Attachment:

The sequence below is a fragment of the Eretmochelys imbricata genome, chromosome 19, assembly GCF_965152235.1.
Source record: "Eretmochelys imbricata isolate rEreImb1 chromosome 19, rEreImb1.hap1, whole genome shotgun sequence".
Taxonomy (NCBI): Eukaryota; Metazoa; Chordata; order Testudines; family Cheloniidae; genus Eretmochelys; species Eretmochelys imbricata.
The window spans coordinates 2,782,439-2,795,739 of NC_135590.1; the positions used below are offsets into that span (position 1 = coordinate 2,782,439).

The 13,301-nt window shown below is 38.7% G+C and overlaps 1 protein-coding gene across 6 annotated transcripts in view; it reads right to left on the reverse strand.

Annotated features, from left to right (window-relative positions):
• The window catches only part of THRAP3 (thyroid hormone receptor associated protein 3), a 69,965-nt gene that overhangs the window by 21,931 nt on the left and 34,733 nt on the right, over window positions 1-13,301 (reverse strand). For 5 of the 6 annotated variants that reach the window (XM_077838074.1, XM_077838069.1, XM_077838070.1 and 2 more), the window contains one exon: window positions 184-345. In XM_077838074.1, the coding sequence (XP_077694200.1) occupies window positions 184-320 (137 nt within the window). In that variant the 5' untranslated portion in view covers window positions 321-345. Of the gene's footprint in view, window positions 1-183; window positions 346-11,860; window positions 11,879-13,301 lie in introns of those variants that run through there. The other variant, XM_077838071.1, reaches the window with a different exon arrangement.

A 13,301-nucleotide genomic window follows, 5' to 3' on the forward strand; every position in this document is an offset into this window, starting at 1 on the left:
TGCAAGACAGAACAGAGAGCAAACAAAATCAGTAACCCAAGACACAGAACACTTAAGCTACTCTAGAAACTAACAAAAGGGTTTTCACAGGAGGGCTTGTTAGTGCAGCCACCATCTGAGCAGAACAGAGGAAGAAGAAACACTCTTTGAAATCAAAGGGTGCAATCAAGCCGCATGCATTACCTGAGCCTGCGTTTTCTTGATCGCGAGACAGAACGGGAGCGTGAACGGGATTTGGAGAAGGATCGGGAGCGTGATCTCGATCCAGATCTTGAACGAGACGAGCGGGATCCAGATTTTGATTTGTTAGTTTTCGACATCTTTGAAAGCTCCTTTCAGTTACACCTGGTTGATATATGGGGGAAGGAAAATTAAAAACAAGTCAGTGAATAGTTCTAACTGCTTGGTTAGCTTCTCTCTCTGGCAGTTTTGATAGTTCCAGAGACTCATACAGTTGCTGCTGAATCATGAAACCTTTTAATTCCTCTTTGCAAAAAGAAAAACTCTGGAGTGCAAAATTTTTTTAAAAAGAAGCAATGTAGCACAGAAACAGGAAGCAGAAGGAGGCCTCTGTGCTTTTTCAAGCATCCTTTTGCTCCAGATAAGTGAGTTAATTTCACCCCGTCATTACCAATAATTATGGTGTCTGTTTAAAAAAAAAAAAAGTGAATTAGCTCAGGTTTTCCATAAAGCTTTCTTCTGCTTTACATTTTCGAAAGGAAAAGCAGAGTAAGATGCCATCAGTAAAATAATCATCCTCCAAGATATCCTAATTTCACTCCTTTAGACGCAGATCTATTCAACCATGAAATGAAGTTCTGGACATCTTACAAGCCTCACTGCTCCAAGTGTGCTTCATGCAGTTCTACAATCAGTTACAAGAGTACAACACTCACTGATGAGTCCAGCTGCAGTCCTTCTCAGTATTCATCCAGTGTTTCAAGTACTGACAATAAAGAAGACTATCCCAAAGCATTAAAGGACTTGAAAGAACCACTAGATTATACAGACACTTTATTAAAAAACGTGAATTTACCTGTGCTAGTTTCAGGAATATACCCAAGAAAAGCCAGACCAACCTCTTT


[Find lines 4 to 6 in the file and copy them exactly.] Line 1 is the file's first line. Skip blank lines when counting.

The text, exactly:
The window spans coordinates 2,782,439-2,795,739 of NC_135590.1; the positions used below are offsets into that span (position 1 = coordinate 2,782,439).

The 13,301-nt window shown below is 38.7% G+C and overlaps 1 protein-coding gene across 6 annotated transcripts in view; it reads right to left on the reverse strand.

Annotated features, from left to right (window-relative positions):